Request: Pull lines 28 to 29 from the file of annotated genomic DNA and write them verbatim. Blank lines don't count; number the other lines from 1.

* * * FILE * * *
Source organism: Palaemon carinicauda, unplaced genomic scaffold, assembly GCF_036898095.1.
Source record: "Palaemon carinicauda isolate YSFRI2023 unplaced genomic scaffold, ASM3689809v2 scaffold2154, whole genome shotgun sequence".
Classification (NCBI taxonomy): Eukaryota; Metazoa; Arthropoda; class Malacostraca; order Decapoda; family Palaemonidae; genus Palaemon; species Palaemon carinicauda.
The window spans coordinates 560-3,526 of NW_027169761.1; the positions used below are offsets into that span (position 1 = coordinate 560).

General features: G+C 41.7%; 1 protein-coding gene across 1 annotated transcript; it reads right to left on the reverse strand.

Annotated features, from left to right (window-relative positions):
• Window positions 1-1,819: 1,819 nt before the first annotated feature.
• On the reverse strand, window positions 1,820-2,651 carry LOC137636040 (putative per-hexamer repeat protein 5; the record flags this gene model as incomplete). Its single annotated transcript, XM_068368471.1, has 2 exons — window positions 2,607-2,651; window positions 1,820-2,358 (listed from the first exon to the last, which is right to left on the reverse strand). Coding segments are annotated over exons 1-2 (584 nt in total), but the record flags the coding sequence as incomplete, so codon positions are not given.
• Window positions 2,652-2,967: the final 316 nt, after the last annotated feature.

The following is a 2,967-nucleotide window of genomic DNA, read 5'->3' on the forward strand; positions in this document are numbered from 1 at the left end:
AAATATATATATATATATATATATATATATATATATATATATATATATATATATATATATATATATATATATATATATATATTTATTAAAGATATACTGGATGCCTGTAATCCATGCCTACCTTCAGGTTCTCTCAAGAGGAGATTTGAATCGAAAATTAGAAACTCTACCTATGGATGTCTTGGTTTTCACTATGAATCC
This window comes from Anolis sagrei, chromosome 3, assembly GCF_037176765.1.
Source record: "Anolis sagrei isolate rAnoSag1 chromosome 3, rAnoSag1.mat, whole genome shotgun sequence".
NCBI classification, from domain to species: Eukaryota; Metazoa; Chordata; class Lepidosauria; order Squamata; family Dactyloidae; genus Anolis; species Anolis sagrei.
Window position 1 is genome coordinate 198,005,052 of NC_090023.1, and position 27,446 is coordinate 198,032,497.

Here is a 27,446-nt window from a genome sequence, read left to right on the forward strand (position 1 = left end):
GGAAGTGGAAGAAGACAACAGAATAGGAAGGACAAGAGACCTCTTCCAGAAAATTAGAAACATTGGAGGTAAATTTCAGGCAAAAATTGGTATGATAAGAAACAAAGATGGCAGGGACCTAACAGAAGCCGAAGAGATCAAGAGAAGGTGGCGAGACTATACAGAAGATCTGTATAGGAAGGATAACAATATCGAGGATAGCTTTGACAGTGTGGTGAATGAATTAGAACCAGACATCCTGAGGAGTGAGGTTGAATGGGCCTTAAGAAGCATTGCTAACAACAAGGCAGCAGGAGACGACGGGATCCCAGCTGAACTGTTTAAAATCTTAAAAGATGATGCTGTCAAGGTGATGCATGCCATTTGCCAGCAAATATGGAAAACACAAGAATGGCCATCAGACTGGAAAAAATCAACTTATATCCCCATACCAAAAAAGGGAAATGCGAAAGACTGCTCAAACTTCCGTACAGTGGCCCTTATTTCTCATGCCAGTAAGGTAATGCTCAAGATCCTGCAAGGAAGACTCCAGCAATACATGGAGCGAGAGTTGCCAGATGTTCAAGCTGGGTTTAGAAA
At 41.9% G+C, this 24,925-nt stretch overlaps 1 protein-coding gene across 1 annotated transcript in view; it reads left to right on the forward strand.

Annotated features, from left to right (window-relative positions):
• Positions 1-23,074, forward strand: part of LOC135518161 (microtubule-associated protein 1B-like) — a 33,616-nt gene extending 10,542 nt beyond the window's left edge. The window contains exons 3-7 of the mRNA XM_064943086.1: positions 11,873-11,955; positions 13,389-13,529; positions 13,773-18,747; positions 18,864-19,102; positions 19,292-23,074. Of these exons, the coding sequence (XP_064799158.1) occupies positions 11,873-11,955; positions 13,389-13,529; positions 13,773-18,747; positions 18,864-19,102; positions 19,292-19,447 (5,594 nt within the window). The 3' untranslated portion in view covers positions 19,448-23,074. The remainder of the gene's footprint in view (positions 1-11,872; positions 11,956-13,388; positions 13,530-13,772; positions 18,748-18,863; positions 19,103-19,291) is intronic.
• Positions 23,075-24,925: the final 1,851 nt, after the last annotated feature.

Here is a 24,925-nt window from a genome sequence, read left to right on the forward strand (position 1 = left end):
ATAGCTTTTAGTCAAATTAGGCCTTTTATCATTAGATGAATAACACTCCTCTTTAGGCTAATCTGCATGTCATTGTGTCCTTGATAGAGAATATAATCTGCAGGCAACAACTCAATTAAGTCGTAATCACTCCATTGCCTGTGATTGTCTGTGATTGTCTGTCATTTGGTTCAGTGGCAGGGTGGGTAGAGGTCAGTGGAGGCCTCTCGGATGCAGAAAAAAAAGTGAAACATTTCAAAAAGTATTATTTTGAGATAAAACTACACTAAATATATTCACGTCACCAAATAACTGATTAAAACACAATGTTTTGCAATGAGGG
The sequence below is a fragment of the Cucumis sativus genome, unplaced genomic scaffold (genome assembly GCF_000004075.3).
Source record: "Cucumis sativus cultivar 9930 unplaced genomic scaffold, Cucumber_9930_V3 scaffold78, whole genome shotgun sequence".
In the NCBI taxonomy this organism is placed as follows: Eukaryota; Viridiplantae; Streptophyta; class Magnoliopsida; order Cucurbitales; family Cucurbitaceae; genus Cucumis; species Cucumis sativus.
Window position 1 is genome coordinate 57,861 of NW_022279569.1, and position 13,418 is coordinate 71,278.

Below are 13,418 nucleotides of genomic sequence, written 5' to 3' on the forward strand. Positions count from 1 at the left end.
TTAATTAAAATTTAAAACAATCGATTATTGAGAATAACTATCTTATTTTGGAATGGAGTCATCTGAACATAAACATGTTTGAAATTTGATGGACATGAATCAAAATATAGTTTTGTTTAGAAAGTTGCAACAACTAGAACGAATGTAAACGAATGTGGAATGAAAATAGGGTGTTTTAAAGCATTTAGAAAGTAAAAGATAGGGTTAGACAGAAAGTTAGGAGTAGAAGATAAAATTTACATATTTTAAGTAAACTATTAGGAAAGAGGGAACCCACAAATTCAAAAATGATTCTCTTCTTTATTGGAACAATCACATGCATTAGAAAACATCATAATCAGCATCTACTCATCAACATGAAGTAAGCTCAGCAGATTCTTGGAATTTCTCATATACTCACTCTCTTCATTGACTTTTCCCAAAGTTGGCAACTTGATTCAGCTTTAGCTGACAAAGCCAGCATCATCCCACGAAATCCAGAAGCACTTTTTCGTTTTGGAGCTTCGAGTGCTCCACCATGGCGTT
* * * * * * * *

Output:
Below are 13,418 nucleotides of genomic sequence, written 5' to 3' on the forward strand. Positions count from 1 at the left end.
TTAATTAAAATTTAAAACAATCGATTATTGAGAATAACTATCTTATTTTGGAATGGAGTCATCTGAACATAAACATGTTTGAAATTTGATGGACATGAATCAAAATATAGTTTTGTTTAGAAAGTTGCAACAACTAGAACGAATGTAAACGAATGTGGAATGAAAATAGGGTGTTTTAAAGCATTTAGAAAGTAAAAGATAGGGTTAGACAGAAAGTTAGGAGTAGAAGATAAAATTTACATATTTTAAGTAAACTATTAGGAAAGAGGGAACCCACAAATTCAAAAATGATTCTCTTCTTTATTGGAACAATCACATGCATTAGAAAACATCATAATCAGCATCTACTCATCAACATGAAGTAAGCTCAGCAGATTCTTGGAATTTCTCATATACTCACTCTCTTCATTGACTTTTCCCAAAGTTGGCAACTTGATTCAGCTTTAGCTGACAAAGCCAGCATCATCCCACGAAATCCAGAAGCACTTTTTCGTTTTGGAGCTTCGAGTGCTCCACCATGGCGTT